This is what I do when I’m home sick (with tonsillitis, coincidentally). Click through to read how Tonsillitis Girl battles a sore throat and the forces of evil.
Even sick people can be heroes.
Let me, so normally unassuming in tortoiseshell glasses and straight brown bangs, duck into the nearest telephone booth and emerge as Tonsillitis Girl, complete with blanket cape, fuzzy socks and a utility belt full of throat lozenges. I can stop villains in their tracks just by having them glimpse my uneven cheeks and hear my hoarse voice. Why resort to actually fighting crime when I can repulse it? And then pelt those fleeing villains with extra lozenges. There is nothing like lozenge welts to deter future criminal schemes.
Wonder Woman might have her lasso of truth, but I have double barrels of wit honed by frustration and swollen, achy glands. It’s surprising how quickly a captive will crack under a barrage of jibes about his or her love handles. And if they comment on my lopsided face, so much the better. The sarcasm train is running on a full load of coal today, chugging though town belching out flames and scorching leaves and eyebrows. You stoke the fire, you will get burned.
Take what happened to my arch nemesis, the Drugstore Demon (also known as Randy). He staged a heist on the city’s supply of skin care products. That madman was dangling tubes of Clearasil in front of a chorus of outraged teenage girls and laughing each time he jerked the magic tubes away from their flailing hands. He isn’t called a demon for nothing, you know. Anyway, I stormed in, stopping only twice to hold my aching head and grab a bottle of aspirin, and herded the now whining girls into the aisle with the fashion magazines. Don’t worry, I just flapped my cape at them until they moved. I may be Tonsillitis Girl, but I work for the forces of good. I don’t spread this around.
The Drugstore Demon, with his pockets full of Clearasil, was unable to move fast enough around the piles of body wash and sunscreen (not only is he devious, but he always insists on making a mess), so I cornered him between the loofas and shampoo aisle.
“You monster, preying on those insecure teenage girls,” I said.
“What?” He strained forward to hear. Remember, hoarse voice.
“You shouldn’t have done that.”
“But I did,” he said. “I did, and it’s funny. Look at them cry.”
I stepped forward. “Give me the Clearasil, and I promise not to hurt you.”
He laughed. “You, hurt me? Go back to bed, sweetheart, and get some beauty sleep. Your face will thank you.”
That made me mad. Normally, I stick to thwarting my enemies with well-reasoned arguments (and projectile lozenges) on my quest for justice and the right to have blemish-free skin. But no girl wants to hear she needs some beauty sleep. Even if she is in the throes of tonsillitis. Especially with tonsillitis. Take it from me, boys, a girl wants to hear she’s cute even when she’s sick. Even if she knows it’s not true.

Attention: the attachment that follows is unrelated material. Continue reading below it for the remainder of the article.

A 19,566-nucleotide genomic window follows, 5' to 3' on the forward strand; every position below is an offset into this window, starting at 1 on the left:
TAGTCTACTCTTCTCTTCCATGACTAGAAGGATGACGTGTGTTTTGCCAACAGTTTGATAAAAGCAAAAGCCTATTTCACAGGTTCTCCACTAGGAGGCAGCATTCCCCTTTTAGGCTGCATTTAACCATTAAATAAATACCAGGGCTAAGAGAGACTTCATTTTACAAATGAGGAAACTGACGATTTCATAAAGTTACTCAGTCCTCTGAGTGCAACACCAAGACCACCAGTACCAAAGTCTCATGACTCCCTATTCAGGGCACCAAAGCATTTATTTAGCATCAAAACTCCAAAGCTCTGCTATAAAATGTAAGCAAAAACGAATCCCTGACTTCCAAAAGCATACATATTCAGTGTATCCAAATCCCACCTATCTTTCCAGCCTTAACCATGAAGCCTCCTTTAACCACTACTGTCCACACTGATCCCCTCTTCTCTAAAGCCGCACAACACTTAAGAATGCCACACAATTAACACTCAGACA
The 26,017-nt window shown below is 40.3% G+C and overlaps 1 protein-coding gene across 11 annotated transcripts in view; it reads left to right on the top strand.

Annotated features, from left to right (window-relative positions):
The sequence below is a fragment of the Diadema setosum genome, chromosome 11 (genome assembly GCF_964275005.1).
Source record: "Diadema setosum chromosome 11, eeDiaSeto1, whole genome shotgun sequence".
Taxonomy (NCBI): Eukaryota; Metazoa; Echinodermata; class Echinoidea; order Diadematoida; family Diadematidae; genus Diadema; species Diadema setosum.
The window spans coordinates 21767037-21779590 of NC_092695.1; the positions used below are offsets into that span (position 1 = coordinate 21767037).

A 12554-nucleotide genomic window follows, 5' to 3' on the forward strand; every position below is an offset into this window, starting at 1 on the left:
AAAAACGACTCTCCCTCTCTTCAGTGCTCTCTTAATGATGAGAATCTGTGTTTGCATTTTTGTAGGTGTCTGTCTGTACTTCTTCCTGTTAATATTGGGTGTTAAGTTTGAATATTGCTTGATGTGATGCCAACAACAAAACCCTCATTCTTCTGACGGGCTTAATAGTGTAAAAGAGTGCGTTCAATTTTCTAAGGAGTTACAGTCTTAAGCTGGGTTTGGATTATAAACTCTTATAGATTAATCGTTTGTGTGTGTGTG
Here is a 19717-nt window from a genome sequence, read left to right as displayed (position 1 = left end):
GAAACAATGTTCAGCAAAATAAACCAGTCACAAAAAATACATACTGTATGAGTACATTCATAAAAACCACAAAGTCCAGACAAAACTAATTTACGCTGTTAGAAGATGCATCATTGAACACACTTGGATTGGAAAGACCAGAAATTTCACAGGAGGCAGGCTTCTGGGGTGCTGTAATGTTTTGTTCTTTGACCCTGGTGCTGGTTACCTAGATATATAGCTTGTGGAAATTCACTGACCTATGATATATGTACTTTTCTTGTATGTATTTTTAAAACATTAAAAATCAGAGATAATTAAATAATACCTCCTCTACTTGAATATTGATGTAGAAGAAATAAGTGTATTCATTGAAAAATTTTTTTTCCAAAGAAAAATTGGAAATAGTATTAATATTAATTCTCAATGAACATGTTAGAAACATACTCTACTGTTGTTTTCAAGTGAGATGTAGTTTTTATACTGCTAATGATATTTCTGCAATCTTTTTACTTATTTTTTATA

I narrowed my itchy eyes (I am also afflicted with chronic allergies) and scrutinized this drugstore-pilfering villain, taking in his greasy hair and sallow skin. “Ah, I get it,” I said.
“Trying to even the playing field, are you? Think you’ll finally get a date if the girl is as insecure as you are? Look, pal, just because a pretty girl won’t give you the time of day doesn’t mean you need to take away her face wash.”
His skin paled even more. “I don’t know what you’re talking about,” he said.
“Oh, really? Then why steal the Clearasil?”
“Because. Because I wanted to.”
“Well, that explains a lot.”
He looked affronted. “I don’t have to explain myself to you.”
“You don’t need to,” I said. “It’s obvious. You can’t get a date, so you’re getting revenge. Do you really think a girl with acne will go out with you if she knows you’re responsible for stealing her skin care regimen? She won’t. I’m afraid your plan is doomed to fail.”
He sputtered indignantly, and his knees started to shake. I knew I almost had him. Just one more jab.
“Besides, nothing can save the socially awkward. Not even girls with bad skin.”
His knees gave way and he toppled, taking a display of depilatory creams with him. I motioned to one of the girls, who by now had stopped crying.
“Hold him down while I get dental floss,” I said, and she and four others rushed forward with cries of satisfaction. Two girls sat on the doomed Drugstore Demon’s arms, two on his legs and the fifth pulled tube after tube of Clearasil out of his pockets.
I went through two containers of dental floss. He was trussed like a chicken, arms and legs bound, then attached by more floss to a pole on the side of the pharmacy counter. I also threw a lozenge at him. It’s my signature.
“Well, girls,” I said (ok, more like rasped), “your skin care is safe. The battle with blemishes will be won.” I struck a heroic pose, my blanket cape spread triumphantly over bags of spilled candy.
Amidst their thanks, I toddled out, avoiding shaking hands so as not to spread germs and grabbing a bottle of Purell. Another day saved by Tonsillitis Girl, who earned an evening in bed with a hot cup of tea.